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An Uncomplicated Example of How GST Works


A single tax on the supply of goods and services, the consumer bears only the GST which is charged by who is at the end of the supply chain. Implementation of the Goods and Services Tax, as some economists opine, is the most ambitious of tax reforms after independence.

For an uncomplicated understanding of how exactly GST works, it’s important that we look into what the GST Composition Scheme is all about. To begin with, we define what the GST Composition Scheme is.


What Is The GST Composition Scheme?

The GST Composition Scheme has been introduced to make things easy and simple for GST taxpayers. It is intended to help small and medium taxpayers break free of cumbersome GST filing and pay the tax at a fixed rate of their turnover. The GST Composition Scheme is meant for those who have a turnover of less than Rs. 1.5 crores.

Eligibility For The GST Composition Scheme

Taxpayers who have a turnover of less than Rs. 1.5 crores and in the case of Himachal Pradesh and the north-eastern states, those with a turnover of fewer than 75 lakhs come under the ambit of the GST Composition Scheme. It’s to be noted that these figures were revised at the 32nd meeting of the GST Council on 10th January 2019. Businesses having the same PAN should be considered as a single entity and the turnover of all the businesses should be taken into account to arrive at the total turnover of that particular entity.

Now, we come to those who are outside the scope of the Composition Scheme. They are:

  • Tobacco, ice-cream or pan masala manufacturers
  • Those engaged in inter-state supplies
  • Non-resident taxpayers and casual taxpayers
  • Businesses supplying goods online

Conditions To Be Met For Availing The Composition Scheme

The conditions that need to be met to be able to be a part of the scheme are:

  • A dealer who opts for this scheme shall not be able to claim the input tax credit.
  • After the implementation of the CGST (Amendment) Act, 2018 from 1st February 2019, a manufacturer or trader is now eligible to supply services to a limit of 10% of the turnover, or Rs. 5 lakhs, whichever is higher.
  • GST exempted goods cannot be supplied.
  • The words, ‘composition taxable person’ have to be displayed in a prominent spot at the business premises by the taxpayer.
  • ‘Composition Taxable Person’ is also to be mentioned on all the bills that the taxpayer issues.
  • Payment of taxes at normal rates have to be made for transactions under the Reverse Charge Mechanism.
  • If there are separate segments in a business, all the segments should be registered as a single entity with the same PAN under the scheme.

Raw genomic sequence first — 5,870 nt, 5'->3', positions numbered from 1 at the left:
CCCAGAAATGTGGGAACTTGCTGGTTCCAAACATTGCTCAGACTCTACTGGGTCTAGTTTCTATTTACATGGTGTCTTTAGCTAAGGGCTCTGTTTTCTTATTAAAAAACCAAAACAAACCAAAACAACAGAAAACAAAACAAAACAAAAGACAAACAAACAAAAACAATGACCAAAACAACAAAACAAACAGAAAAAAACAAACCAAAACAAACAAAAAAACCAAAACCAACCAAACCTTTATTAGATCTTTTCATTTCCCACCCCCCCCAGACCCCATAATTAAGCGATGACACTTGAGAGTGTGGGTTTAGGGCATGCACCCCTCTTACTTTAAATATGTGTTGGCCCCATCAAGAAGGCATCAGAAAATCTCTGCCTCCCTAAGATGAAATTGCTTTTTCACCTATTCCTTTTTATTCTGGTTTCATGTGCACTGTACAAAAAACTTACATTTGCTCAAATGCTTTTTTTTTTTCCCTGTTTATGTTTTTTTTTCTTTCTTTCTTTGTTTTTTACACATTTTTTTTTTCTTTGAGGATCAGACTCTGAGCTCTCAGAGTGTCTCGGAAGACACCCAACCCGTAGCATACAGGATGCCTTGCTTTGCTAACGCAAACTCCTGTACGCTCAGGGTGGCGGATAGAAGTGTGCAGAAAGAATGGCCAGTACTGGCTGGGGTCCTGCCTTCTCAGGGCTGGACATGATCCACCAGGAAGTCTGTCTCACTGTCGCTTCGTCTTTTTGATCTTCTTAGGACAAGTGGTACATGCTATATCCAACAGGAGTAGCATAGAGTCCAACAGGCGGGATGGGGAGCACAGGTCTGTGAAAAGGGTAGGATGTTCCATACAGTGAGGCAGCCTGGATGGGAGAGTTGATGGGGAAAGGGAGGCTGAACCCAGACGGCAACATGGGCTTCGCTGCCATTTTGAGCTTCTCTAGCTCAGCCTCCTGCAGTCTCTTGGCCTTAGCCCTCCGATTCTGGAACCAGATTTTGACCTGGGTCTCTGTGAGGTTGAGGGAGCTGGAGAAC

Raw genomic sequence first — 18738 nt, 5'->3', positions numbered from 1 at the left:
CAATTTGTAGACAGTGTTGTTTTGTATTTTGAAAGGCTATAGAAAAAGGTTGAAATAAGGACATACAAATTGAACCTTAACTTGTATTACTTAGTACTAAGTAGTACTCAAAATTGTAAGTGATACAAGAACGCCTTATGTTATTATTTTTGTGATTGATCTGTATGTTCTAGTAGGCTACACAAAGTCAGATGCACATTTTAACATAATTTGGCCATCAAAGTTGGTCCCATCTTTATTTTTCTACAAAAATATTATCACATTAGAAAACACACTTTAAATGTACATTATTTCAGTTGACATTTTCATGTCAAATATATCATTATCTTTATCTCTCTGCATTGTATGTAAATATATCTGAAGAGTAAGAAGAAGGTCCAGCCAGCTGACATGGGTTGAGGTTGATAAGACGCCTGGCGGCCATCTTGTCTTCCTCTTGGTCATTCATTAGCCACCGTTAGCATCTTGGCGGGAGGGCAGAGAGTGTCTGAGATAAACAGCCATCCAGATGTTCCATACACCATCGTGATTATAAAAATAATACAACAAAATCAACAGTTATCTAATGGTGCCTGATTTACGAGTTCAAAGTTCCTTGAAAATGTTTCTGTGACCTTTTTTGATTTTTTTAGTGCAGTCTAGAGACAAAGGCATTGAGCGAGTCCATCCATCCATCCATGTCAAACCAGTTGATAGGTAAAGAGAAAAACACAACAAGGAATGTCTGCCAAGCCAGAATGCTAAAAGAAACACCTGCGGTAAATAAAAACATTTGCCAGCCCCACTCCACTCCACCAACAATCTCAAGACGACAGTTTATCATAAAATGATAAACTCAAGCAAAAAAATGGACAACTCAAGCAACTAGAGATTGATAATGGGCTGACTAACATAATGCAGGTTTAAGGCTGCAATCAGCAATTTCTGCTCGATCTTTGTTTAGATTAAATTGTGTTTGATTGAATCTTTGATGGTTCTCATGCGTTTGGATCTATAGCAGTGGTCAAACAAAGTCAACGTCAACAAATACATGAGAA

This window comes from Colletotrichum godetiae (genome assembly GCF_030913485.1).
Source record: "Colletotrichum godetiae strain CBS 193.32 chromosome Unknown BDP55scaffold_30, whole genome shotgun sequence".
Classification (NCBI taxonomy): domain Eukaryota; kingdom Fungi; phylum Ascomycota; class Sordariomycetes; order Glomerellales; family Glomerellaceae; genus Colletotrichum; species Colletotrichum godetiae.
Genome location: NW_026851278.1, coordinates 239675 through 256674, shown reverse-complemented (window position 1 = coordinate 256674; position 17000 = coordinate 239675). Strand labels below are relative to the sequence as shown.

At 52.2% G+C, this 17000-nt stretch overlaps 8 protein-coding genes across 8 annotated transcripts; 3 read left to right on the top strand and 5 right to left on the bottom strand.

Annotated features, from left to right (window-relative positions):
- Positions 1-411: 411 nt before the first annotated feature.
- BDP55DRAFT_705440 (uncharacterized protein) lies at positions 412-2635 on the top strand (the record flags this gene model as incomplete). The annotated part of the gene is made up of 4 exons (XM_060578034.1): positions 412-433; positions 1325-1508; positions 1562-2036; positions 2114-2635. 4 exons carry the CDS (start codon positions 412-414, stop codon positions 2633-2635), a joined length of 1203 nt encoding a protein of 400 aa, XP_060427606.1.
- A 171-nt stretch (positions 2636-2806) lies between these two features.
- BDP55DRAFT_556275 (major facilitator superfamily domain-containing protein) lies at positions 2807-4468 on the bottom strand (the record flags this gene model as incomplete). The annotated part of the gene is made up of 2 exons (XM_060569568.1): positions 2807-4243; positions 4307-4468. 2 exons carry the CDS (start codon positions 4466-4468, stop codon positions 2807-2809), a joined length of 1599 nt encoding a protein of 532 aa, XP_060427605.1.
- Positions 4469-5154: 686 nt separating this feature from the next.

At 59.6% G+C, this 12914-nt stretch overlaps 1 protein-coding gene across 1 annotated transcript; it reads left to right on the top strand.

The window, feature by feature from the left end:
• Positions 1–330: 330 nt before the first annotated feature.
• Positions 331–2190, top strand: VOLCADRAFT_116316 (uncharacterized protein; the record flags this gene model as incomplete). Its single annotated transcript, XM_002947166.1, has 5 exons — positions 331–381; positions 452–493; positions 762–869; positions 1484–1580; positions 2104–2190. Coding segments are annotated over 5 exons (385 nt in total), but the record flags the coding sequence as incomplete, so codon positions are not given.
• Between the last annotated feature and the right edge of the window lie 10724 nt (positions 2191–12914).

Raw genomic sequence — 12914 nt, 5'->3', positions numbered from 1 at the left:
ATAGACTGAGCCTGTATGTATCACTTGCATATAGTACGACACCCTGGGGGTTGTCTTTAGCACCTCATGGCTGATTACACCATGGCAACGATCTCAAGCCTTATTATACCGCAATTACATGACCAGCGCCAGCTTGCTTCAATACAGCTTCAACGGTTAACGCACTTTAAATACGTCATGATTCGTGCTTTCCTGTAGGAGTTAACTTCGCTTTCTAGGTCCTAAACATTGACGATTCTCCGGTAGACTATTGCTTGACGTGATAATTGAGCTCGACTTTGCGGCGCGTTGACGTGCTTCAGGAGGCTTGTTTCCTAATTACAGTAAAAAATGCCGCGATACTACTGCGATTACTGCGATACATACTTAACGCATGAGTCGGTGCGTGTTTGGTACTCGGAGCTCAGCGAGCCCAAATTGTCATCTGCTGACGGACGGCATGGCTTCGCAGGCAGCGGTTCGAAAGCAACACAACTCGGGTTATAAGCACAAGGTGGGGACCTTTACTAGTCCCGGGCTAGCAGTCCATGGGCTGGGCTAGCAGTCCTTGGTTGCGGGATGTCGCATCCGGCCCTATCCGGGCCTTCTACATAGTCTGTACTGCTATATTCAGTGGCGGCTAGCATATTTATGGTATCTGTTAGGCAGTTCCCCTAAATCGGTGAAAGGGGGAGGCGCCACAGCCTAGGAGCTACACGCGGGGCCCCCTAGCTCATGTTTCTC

Process Of Opting For The Composition Scheme

GST CMP-02 has to be filed with the government by taxpayers willing to opt for the scheme. One can do so by logging into the GST Portal. A dealer looking to opt for the scheme should give an intimation when a financial year begins.

How To Raise A Bill

A tax invoice cannot be issued by a dealer under the composition scheme as he is not to make his customers pay for taxes. They have to pay the taxes themselves. That’s the reason why the dealer has to furnish a Bill of Supply.

“Composition taxable person, not eligible to collect tax on supplies” has to be mentioned at the top in the Bill of Supply by the dealer.

The GST Rates For A Composition Dealer

The chart below shows the GST rates applicable to a composition dealer:

Process of GST Payment To Be Made By A Composition Dealer

A dealer has to make GST payments for supplies made from his own pocket. The payment includes:

  • GST on the supplies that are made
  • Taxes on purchase of items from a dealer who isn’t registered
  • Taxes on the reverse charges

In the context of dealers who aren’t registered it needs to be mentioned that it’s applicable to only those in a specified category of services and goods including the class of notified registered persons which came into effect from 1st February 2019.

The Returns To Be Filed By A Composition Dealer

By the 18th of a month at the end of a quarter, a dealer has to file a return every quarter, GSTR-4. Apart from this, he has to file a return every year, the GSTR-9A by the 31st of December of the following financial year.

One has to note here that a dealer under the scope of the composition scheme is not needed to keep detailed records.

The Advantages Of The Composition Scheme

Having discussed the composition scheme, we now take a look into the advantages that one may enjoy if he chooses to opt for the composition scheme.

  • One has to deal with far fewer compliance issues (maintenance of books of records, returns, issuing of invoices, etc.).
  • Tax liability is limited.
  • With the taxes being of a rate lower than earlier, the liquidity of the business is much higher.

The Disadvantages Of The Composition Scheme

  • A dealer is not allowed inter-state transactions and has only a limited territory for business.
  • For composition dealers, the facility of the input tax credit is not available.
  • The taxpayer is barred from online trading and is not eligible to deal in goods that are exempted under the scheme.

Conclusion

The introduction of the Goods and Services Tax was meant to revolutionize the taxation system in India. Everything has now been brought under the ambit of a single tax with the consumer being levied a tax only at the end of the supply chain. There are certain criteria that a businessman needs to meet to opt for it. A businessman is charged at different rates depending on the nature of his business. While the GST has helped traders and businessmen, it has come with its share of troubles too.

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